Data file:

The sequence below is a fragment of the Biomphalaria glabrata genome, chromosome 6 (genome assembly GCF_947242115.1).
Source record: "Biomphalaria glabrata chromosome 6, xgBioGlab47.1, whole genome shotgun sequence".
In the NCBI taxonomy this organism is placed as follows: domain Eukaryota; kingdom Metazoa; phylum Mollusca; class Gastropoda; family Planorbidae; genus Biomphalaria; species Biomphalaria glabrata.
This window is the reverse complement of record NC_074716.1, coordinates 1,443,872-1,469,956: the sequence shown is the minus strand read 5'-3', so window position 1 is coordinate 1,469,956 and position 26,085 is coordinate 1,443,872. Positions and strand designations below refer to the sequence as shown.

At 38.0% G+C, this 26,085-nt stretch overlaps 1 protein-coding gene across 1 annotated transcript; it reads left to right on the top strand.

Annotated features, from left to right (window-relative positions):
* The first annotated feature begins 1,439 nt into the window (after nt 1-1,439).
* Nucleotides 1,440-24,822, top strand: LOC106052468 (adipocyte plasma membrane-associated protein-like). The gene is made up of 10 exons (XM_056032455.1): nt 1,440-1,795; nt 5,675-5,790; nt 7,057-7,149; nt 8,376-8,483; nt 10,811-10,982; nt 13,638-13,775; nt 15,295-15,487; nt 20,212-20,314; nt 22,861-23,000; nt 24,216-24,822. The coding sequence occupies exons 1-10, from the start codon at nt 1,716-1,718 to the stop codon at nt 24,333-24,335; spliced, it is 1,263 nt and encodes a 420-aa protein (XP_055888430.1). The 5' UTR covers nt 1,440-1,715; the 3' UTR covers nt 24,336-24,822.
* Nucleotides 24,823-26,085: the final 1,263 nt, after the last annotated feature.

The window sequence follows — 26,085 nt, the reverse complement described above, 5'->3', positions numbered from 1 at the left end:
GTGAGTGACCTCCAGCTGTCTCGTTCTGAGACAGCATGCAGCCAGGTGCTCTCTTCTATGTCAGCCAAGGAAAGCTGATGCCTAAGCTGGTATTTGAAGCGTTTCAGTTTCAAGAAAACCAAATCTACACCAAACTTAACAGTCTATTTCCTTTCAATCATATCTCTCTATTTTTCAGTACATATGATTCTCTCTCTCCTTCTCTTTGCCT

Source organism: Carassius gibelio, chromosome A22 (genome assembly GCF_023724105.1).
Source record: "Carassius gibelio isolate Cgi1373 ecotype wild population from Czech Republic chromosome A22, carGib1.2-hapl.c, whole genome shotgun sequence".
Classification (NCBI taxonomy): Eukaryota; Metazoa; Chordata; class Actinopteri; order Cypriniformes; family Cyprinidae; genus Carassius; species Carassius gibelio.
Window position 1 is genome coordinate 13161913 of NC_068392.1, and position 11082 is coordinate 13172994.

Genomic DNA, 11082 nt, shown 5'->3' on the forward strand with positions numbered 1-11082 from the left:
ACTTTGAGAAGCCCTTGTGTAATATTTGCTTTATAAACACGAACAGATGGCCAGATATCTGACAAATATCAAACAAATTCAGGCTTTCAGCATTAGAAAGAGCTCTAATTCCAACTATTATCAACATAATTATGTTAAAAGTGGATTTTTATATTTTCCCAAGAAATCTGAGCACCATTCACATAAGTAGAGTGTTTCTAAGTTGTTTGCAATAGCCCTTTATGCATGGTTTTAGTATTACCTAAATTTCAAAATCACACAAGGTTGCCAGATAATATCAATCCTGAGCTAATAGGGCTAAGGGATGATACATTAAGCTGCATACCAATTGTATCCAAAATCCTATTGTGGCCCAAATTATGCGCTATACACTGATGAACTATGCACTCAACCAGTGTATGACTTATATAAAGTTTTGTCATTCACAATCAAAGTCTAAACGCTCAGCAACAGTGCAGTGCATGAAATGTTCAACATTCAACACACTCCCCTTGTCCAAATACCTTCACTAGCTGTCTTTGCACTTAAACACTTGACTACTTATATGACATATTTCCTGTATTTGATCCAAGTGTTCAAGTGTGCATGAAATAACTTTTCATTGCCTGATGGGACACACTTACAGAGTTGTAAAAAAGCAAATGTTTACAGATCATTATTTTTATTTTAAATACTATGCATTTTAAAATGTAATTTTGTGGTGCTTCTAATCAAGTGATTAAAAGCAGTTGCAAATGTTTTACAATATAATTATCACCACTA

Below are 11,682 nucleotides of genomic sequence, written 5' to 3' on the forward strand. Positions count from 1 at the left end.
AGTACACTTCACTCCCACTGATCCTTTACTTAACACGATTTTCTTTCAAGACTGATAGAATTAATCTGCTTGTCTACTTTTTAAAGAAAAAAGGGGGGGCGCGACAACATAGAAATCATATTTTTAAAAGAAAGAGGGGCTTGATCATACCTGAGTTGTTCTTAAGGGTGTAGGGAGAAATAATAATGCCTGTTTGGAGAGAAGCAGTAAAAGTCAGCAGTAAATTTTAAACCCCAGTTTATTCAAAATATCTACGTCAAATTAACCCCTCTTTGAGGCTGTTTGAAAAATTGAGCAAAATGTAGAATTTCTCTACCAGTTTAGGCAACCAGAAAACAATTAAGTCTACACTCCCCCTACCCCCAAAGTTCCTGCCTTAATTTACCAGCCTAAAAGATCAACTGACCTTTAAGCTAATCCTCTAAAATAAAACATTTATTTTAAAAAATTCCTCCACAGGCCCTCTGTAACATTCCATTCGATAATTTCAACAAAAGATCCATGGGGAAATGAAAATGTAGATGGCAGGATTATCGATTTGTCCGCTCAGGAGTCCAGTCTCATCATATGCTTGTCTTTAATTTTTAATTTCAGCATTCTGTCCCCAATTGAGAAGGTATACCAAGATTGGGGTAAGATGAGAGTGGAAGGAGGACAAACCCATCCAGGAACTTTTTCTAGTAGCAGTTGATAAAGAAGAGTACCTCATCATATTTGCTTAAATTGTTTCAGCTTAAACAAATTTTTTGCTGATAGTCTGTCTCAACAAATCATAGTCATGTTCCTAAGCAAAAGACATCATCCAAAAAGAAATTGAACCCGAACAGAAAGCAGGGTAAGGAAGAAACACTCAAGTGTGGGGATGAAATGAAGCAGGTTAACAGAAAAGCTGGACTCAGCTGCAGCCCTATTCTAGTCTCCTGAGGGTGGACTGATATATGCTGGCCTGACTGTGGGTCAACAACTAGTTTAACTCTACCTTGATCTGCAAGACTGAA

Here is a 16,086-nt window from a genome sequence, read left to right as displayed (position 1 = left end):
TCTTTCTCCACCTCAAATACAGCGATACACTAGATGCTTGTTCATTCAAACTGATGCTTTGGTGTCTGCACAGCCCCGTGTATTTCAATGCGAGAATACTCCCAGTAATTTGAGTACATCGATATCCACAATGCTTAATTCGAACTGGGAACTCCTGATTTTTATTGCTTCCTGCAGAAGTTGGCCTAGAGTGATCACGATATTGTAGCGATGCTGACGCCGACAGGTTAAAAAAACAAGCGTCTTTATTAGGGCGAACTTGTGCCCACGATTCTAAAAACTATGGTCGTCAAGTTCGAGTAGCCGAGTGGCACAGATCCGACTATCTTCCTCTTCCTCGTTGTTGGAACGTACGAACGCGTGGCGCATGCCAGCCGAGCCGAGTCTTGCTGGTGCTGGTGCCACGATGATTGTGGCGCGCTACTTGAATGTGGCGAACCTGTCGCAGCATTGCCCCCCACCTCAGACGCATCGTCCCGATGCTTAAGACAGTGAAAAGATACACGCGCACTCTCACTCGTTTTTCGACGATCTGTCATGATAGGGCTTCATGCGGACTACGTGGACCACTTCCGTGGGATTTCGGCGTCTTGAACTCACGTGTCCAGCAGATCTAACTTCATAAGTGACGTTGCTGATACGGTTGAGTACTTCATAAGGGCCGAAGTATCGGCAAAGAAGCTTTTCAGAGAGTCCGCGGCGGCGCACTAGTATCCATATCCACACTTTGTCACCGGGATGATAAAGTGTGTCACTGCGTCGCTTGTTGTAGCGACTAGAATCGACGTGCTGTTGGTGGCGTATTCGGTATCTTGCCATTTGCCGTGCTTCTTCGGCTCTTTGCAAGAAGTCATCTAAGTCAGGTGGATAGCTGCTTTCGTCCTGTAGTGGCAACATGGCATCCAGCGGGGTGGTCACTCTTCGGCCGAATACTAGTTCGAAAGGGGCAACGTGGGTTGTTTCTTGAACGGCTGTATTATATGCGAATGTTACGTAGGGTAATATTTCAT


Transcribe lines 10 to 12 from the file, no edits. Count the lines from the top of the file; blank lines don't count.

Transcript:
The window sequence follows — 26,085 nt, the reverse complement described above, 5'->3', positions numbered from 1 at the left end:
GTGAGTGACCTCCAGCTGTCTCGTTCTGAGACAGCATGCAGCCAGGTGCTCTCTTCTATGTCAGCCAAGGAAAGCTGATGCCTAAGCTGGTATTTGAAGCGTTTCAGTTTCAAGAAAACCAAATCTACACCAAACTTAACAGTCTATTTCCTTTCAATCATATCTCTCTATTTTTCAGTACATATGATTCTCTCTCTCCTTCTCTTTGCCT

Source organism: Carassius gibelio, chromosome A22 (genome assembly GCF_023724105.1).